Excerpt (Page 12): Underlying the central dogma and conventional views of genome evolution was the idea that the genome is a stable structure that changes rarely and accidentally by chemical fluctuations (106) or replication errors. This view has had to change with the realization that maintenance of genome stability is an active cellular function and the discovery of numerous dedicated biochemical systems for restructuring DNA molecules.(107–110) Genetic change is almost always the result of cellular action on the genome. These natural processes are analogous to human genetic engineering,,, (Page 14) Genome change arises as a consequence of natural genetic engineering, not from accidents. Replication errors and DNA damage are subject to cell surveillance and correction. When DNA damage correction does produce novel genetic structures, natural genetic engineering functions, such as mutator polymerases and nonhomologous end-joining complexes, are involved. Realizing that DNA change is a biochemical process means that it is subject to regulation like other cellular activities. Thus, we expect to see genome change occurring in response to different stimuli (Table 1) and operating nonrandomly throughout the genome, guided by various types of intermolecular contacts (Table 1 of Ref. 112).
    http://shapiro.bsd.uchicago.ed.....0Dogma.pdf

    Shapiro on Random Mutation:
    “What I ask others interested in evolution to give up is the notion of random accidental mutation.”
    http://www.huffingtonpost.com/.....11144.html

    New Research Elucidates Directed Mutation Mechanisms – Cornelius Hunter – January 7, 2013
    Excerpt: mutations don’t occur randomly in the genome, but rather in the genes where they can help to address the challenge. But there is more. The gene’s single stranded DNA has certain coils and loops which expose only some of the gene’s nucleotides to mutation. So not only are certain genes targeted for mutation, but certain nucleotides within those genes are targeted in what is referred to as directed mutations.,,,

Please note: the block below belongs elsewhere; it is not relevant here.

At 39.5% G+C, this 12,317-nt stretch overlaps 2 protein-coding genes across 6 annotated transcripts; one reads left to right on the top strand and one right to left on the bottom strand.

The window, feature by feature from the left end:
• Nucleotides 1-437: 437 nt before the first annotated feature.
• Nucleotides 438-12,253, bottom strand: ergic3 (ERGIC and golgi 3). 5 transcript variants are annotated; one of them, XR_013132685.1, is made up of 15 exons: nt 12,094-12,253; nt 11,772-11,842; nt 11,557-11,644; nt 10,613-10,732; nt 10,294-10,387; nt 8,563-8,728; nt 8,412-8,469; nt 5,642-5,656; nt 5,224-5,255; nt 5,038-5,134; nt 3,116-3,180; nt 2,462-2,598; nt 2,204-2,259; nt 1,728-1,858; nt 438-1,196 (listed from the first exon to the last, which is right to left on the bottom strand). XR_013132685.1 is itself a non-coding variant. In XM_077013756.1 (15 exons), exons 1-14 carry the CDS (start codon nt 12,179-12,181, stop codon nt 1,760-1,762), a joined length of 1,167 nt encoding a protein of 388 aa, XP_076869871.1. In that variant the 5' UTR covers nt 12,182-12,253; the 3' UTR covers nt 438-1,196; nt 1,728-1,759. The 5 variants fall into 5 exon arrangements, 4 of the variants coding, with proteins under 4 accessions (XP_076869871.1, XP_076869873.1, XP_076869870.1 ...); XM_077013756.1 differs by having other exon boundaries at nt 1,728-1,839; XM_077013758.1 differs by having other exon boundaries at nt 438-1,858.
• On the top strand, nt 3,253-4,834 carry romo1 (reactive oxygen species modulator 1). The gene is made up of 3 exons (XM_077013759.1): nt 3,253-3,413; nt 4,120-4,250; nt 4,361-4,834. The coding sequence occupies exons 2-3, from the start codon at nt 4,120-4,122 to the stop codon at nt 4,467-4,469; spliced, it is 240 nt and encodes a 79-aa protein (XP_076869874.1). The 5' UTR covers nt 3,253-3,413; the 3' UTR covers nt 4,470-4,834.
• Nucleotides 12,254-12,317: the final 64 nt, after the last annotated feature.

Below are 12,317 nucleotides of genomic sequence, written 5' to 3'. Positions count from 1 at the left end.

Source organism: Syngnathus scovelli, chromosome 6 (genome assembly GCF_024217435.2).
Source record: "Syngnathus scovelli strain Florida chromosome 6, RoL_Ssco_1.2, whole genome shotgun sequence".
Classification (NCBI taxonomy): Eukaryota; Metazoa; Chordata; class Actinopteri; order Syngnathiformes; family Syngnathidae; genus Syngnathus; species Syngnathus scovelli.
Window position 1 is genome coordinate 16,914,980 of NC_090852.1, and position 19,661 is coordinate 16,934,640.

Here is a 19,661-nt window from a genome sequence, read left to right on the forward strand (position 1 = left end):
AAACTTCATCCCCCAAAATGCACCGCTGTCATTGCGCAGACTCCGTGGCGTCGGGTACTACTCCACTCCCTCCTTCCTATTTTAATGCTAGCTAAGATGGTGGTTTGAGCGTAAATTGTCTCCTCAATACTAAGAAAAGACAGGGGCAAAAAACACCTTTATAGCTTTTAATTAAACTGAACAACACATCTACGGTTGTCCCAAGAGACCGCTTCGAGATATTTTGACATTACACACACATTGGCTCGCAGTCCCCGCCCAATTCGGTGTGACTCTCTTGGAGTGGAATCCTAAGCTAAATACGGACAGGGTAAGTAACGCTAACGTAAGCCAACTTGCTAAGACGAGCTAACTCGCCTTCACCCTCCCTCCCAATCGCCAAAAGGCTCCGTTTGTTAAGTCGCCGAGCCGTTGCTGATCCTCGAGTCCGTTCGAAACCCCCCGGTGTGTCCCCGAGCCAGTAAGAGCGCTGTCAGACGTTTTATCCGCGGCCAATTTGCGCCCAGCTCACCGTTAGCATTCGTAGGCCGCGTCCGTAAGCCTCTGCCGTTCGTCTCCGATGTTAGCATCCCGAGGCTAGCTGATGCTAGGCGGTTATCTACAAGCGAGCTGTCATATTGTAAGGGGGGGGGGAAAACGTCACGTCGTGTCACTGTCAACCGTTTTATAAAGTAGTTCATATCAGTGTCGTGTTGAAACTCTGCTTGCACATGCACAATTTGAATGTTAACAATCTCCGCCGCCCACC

These findings contradict evolution’s prediction that mutations are random with respect to need and sometimes just happen to occur in the right place at the right time.,,,
    http://darwins-god.blogspot.co.....ected.html

    How life changes itself: the Read-Write (RW) genome. – 2013
    Excerpt: Research dating back to the 1930s has shown that genetic change is the result of cell-mediated processes, not simply accidents or damage to the DNA. This cell-active view of genome change applies to all scales of DNA sequence variation, from point mutations to large-scale genome rearrangements and whole genome duplications (WGDs). This conceptual change to active cell inscriptions controlling RW genome functions has profound implications for all areas of the life sciences.
    http://www.ncbi.nlm.nih.gov/pubmed/23876611

  8. 8
    Gralgrathor says:

    Perhaps because it is a case of directed mutations instead of ‘random’ mutation?

    Quoting Shapiro doesn’t do anything to support that. He’s not exactly an authority on genetics, him frequently showing signs of not understanding the Central Dogma and all.